On taking office as Yang di-Pertuan Agong, he appoints a regent for the duration of his five-year term for the state which he rules. Usually, but not always, the regent is a close relative. The regent acts as head of state in that state for every purpose except for the role of head of Islam, which is retained by the Yang di-Pertuan Agong.
Order of seniority of statesEdit
Since the first cycle of ten Yang di-Pertuan Agong (1957–1999), the order among the eligible state rulers has followed the order established by that cycle, namely:
- the Yang di-Pertuan Besar of Negeri Sembilan
- the Sultan of Selangor
- the Raja of Perlis
- the Sultan of Terengganu
- the Sultan of Kedah
- the Sultan of Kelantan
- the Sultan of Pahang
- the Sultan of Johor
- the Sultan of Perak
- the Sultan of Brunei
This cycle was originally established based on seniority. However, the current Rulers are named (and stand as a candidate) according to the cycle, irrespective of whether they are currently the most senior. Since independence from British Colonial Rule, this has been the order of elected Yang di-Pertuan Agong. However, the order is not a precedent and the election to the position of Yang di-Pertuan Agong is at the pleasure of the Conference of Rulers. As an elective monarchy, there is no line of succession to the throne of Malaysia.
Four of the states of Malaysia currently have no hereditary royal rulers. These are Penang and Malacca in Peninsular Malaysia, and Sarawak and Sabah on the island of Borneo in East Malaysia. Sarawak previously had a hereditary ruler until it became a Crown Colony of the British Empire in 1946. These four states, along with Malaysia's three Federal Territories, do not supply the Yang di-Pertuan Agong.
List of Yang di-Pertuan AgongEdit
The following rulers have served as the Yang di-Pertuan Agong:
|1||Tuanku Abdul Rahman||Negeri Sembilan||31 August 1957 – 1 April 1960||24 August 1895||1 April 1960(aged 64)|
|2||Sultan Hisamuddin Alam Shah||Selangor||14 April 1960 – 1 September 1960||13 May 1898||1 September 1960(aged 62)|
|3||Tuanku Syed Putra||Perlis||21 September 1960 – 20 September 1965||25 November 1920||16 April 2000(aged 79)|
|4||Sultan Ismail Nasiruddin Shah||Terengganu||21 September 1965 – 20 September 1970||24 January 1907||20 September 1979(aged 72)|
|5||Sultan Abdul Halim Mu’adzam Shah
|Kedah||21 September 1970 – 20 September 1975||28 November 1927||11 September 2017(aged 89)|
|6||Sultan Yahya Petra||Kelantan||21 September 1975 – 29 March 1979||10 December 1917||29 March 1979(aged 61)|
|7||Sultan Ahmad Shah||Pahang||26 April 1979 – 25 April 1984||24 October 1930||22 May 2019(aged 88)|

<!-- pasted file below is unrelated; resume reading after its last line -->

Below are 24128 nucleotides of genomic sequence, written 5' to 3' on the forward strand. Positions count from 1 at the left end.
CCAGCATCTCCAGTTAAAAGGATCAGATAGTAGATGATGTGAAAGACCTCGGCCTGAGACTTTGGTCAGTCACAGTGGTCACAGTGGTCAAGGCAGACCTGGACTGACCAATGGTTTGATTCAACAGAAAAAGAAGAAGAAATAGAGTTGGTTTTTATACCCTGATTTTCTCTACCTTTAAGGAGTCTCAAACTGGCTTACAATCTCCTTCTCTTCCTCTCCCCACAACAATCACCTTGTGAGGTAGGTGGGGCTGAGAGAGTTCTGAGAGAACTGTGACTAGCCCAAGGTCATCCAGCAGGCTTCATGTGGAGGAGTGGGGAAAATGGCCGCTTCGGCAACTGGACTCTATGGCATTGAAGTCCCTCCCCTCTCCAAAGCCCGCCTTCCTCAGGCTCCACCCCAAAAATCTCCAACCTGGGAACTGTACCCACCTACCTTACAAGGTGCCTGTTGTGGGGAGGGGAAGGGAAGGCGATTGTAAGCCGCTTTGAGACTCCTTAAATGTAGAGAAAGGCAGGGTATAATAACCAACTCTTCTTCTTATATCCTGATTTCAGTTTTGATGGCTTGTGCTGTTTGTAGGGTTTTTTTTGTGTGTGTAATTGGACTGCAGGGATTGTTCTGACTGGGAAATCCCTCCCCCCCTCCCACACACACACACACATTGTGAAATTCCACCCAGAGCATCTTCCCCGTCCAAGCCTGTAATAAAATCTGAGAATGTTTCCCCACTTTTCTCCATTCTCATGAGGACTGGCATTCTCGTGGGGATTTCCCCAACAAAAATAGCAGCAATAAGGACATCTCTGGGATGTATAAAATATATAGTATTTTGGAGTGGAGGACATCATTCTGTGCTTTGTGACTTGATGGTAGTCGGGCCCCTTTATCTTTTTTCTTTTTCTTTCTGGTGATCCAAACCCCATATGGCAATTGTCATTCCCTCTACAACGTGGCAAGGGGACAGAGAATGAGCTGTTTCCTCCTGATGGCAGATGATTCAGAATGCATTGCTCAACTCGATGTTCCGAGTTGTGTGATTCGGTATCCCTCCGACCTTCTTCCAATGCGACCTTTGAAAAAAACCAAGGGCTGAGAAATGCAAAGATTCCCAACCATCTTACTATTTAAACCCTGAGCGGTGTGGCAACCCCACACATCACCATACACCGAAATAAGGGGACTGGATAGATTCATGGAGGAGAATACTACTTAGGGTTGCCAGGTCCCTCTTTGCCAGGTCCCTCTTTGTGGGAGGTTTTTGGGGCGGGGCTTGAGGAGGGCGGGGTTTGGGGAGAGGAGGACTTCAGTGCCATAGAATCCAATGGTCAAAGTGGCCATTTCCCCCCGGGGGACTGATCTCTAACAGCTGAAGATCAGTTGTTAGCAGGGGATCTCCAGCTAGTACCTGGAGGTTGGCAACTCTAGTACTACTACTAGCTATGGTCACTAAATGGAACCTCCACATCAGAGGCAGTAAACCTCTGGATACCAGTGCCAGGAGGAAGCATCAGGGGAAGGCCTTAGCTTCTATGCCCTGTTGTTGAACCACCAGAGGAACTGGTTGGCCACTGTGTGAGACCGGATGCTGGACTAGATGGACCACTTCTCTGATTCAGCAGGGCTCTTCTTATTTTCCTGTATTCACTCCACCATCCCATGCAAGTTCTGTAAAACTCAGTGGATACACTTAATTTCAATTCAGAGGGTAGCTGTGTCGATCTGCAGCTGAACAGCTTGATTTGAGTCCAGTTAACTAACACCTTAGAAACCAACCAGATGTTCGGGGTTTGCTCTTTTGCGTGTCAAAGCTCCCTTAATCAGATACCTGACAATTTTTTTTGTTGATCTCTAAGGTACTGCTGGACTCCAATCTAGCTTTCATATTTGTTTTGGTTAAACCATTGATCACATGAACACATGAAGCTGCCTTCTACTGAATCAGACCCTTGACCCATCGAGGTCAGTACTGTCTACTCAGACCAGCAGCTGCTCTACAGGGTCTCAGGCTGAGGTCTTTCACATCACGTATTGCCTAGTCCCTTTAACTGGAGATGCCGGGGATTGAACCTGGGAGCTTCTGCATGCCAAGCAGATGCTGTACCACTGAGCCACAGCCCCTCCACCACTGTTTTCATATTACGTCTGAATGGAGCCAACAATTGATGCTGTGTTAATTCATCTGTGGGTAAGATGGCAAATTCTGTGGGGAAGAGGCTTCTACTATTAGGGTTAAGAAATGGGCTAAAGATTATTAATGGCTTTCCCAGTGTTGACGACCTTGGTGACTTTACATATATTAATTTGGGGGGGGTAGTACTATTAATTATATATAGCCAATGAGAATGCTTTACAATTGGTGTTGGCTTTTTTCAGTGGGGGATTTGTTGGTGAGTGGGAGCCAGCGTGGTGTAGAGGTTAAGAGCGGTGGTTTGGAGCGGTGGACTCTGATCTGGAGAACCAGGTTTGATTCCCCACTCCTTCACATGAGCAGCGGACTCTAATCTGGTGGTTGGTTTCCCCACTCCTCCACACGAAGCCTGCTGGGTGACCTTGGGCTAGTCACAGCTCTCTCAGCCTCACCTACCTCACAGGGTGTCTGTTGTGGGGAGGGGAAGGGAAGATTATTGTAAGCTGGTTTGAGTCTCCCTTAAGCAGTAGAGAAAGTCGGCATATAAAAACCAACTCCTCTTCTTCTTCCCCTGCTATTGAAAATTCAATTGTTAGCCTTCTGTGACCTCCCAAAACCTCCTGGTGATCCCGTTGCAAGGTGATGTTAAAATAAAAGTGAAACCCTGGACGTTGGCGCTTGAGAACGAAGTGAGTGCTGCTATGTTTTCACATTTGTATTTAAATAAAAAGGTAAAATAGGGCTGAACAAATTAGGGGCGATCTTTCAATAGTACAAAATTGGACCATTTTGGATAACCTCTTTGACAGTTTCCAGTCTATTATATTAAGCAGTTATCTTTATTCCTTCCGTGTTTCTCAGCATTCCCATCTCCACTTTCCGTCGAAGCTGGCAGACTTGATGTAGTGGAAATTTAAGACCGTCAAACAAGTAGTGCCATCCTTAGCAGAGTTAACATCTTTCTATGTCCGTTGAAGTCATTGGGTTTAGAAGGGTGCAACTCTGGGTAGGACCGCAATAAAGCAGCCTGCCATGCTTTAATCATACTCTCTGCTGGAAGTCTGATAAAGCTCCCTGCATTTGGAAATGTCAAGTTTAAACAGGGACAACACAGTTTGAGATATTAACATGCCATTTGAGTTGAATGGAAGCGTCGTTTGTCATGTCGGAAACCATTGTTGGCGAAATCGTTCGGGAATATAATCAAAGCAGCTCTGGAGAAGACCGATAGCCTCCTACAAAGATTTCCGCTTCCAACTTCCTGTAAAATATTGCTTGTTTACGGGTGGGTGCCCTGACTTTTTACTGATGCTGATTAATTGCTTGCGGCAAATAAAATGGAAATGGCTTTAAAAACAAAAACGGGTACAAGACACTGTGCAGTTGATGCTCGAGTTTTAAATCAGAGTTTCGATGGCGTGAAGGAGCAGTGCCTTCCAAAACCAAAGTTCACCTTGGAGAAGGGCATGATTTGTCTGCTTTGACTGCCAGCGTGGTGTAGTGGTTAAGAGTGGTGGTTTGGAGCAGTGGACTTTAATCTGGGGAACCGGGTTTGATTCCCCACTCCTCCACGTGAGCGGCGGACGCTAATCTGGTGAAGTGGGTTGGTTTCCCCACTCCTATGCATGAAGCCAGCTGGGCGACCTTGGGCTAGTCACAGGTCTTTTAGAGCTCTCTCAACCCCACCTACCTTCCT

|8||Sultan Iskandar||Johor||26 April 1984 – 25 April 1989||8 April 1932||22 January 2010(aged 77)|
|9||Sultan Azlan Muhibbuddin Shah||Perak||26 April 1989 – 25 April 1994||19 April 1928||28 May 2014(aged 86)|
|10||Tuanku Ja’afar||Negeri Sembilan||26 April 1994 – 25 April 1999||19 July 1922||27 December 2008(aged 86)|
|11||Sultan Salahuddin Abdul Aziz Shah||Selangor||26 April 1999 – 21 November 2001||8 March 1926||21 November 2001(aged 75)|
|12||Tuanku Syed Sirajuddin||Perlis||13 December 2001 – 12 December 2006||17 May 1943|
|13||Sultan Mizan Zainal Abidin||Terengganu||13 December 2006 – 12 December 2011||22 January 1962|
|14||Sultan Abdul Halim Mu’adzam Shah
|Kedah||13 December 2011 – 12 December 2016||28 November 1927||11 September 2017(aged 89)|
|15||Sultan Muhammad V||Kelantan||13 December 2016 – 6 January 2019||6 October 1969|
|16||Al-Sultan Abdullah Al-Haj||Pahang||31 January 2019 – present||30 July 1959|
Timbalan Yang di-Pertuan AgongEdit
The Timbalan Yang di-Pertuan Agong (Deputy Yang di-Pertuan Agong) is elected by the same process immediately after the Yang di-Pertuan Agong. The office is usually (but not always) held by the ruler next in line after the Yang di-Pertuan Agong. The Timbalan Yang di-Pertuan Agong exercises the functions of the head of state during the Yang di-Pertuan Agong's absence, or inability to exercise his functions due to illness or infirmity (similar to a regent in other countries).
The Timbalan Yang di-Pertuan Agong does not automatically succeed as Yang di-Pertuan Agong when a vacancy occurs in that office. The Timbalan Yang di-Pertuan Agong acts as head of state before the election of the new Yang di-Pertuan Agong and Timbalan Yang di-Pertuan Agong.
The current Timbalan Yang di-Pertuan Agong is Sultan Nazrin Shah of Perak since 31 January 2019.
List of Timbalan Yang di-Pertuan AgongEdit
The following Rulers have served as Timbalan Yang di-Pertuan Agong as known as the Deputy Yang di-Pertuan Agong:
|1||Sultan Hisamuddin Alam Shah*||Selangor||31 August 1957 – 1 April 1960||13 May 1898||1 September 1960(aged 62)|
|2||Tuanku Syed Putra*||Perlis||14 April 1960 – 1 September 1960||25 November 1920||16 April 2000(aged 79)|